Eventually, he was chosen and ordained as bishop, first as the Auxiliary Bishop of Krakow and eventually as the Metropolitan Archbishop of Krakow, during which he was also instrumental in his role and participation during the Second Vatican Council. Then, in a public show of defiance against the Communist regime in Poland, the then Archbishop Wojtyla led the faithful in establishing the parish church in the town of Nowa Huta, which had been the proud project of the Communists as a new city in which no church would be present. He led the faithful in prayer and in putting the foundation for the church there, which after many years, was eventually completed about a decade later.

And then, by the grace of God, he was elected as the successor of St. Peter, succeeding Pope John Paul I, who had a short reign of just thirty-three days after another Pope, Pope St. Paul VI. Adopting the regnal name of his predecessor, Pope St. John Paul II then led the Church in an amazing period of twenty-seven years, in which not only that he led to the beginning of the downfall of Communism in many parts of the world, including in his own native Poland, where he led to a great rejuvenation of the faith and the Church, and inspired popular uprisings that eventually led to the downfall of the Communist regime.

In the matter of faith and Church teachings, Pope St. John Paul II was instrumental in the stabilisation of the situation following the Second Vatican Council and was remarkable in his efforts and stance against the tide of relativism and attempts to change Church teachings. He led the Church into the third millennium and through his years of suffering and perseverance, he inspired many of the people of God to remain faithful and true to God, even amidst great sufferings they experienced in life.

Brothers and sisters in Christ, today as we recall the great life and the amazing faith which Pope St. John Paul II has shown us, all of us are encouraged to follow his good examples and we are all called to walk in his footsteps, in following what he has done in being faithful, as a successor of St. Peter, to whom the Lord Jesus had entrusted His flock and people in our Gospel passage today. Pope St. John Paul II had committed himself to the mission entrusted to him, and we ourselves should live our lives fulfilling the missions that each and every one of us have as Christians.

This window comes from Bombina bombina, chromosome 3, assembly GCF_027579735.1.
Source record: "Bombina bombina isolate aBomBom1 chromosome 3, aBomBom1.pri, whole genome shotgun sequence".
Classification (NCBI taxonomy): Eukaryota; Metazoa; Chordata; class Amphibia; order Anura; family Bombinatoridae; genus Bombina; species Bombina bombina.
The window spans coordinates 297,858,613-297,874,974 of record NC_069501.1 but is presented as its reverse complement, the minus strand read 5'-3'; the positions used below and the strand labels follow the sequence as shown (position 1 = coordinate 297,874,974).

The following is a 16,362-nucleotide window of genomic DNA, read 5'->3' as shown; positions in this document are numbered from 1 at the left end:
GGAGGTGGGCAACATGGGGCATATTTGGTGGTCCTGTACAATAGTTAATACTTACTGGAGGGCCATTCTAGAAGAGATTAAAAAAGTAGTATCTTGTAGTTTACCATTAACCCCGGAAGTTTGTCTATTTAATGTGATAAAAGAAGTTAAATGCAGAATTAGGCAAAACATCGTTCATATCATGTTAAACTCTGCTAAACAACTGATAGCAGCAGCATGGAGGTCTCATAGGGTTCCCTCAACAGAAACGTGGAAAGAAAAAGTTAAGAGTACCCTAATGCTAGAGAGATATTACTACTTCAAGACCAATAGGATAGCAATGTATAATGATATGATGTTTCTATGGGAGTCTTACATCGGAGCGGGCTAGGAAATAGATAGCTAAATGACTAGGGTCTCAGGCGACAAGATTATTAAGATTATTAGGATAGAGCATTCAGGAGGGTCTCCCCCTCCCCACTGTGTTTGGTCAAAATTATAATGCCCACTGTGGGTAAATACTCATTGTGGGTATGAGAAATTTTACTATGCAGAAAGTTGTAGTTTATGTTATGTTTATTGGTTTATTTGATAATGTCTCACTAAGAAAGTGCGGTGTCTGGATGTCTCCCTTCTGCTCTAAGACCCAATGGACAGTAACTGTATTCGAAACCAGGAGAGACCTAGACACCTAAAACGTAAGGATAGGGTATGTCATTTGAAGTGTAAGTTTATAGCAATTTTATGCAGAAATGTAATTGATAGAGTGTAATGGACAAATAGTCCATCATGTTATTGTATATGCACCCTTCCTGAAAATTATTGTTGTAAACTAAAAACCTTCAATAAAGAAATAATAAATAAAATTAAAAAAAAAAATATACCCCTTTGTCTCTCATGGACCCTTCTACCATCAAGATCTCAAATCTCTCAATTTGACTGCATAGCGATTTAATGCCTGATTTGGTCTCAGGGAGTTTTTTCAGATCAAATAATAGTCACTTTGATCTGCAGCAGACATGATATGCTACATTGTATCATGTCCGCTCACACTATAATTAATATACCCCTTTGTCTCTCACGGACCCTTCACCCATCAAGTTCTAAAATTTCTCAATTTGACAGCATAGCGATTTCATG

Let us all be great and exemplary role models for one another, and let us be filled with faith and love for God. May the Lord continue to guide us and strengthen us in our respective journey in life, and may He bless our every good works, efforts and endeavours, all for His greater glory, now and always. Amen.

Friday, 22 October 2021 : 29th Week of Ordinary Time, Memorial of Pope St. John Paul II, Pope (Gospel Reading)

Liturgical Colour : Green or White (Popes)

Luke 12 : 54-59

At that time, Jesus said to the crowds, “When you see a cloud rising in the west, you say at once, ‘A shower is coming’; and so it happens. And when the wind blows from the south, you say, ‘It will be hot’; and so it is. You superficial people! You understand the signs of the earth and the sky, but you do not understand the present times.”

“And why do you not judge for yourselves what is fit? When you go with your accuser before the court, try to settle the case on the way, lest he drag you before the judge, and the judge deliver you to the jailer, and the jail throw you into prison. I tell you, you will not get out until you have paid the very last penny.”

Alternative reading (Mass of Pope St. John Paul II)

John 21 : 15-17

At that time, after Jesus and His disciples had finished breakfast, He said to Simon Peter, “Simon, son of John, do you love Me more than these?” He answered, “Yes, Lord, You know that I love You.” And Jesus said, “Feed My lambs.”

A second time Jesus said to him, “Simon, son of John, do you love Me?” And Peter answered, “Yes, Lord, You know that I love You.” Jesus said to him, “Look after My sheep.” And a third time He said to him, “Simon, son of John, do you love Me?”

Peter was saddened because Jesus asked him a third time, “Do you love Me?” and he said, “Lord, You know everything; You know that I love You.” Jesus then said, “Feed My sheep!”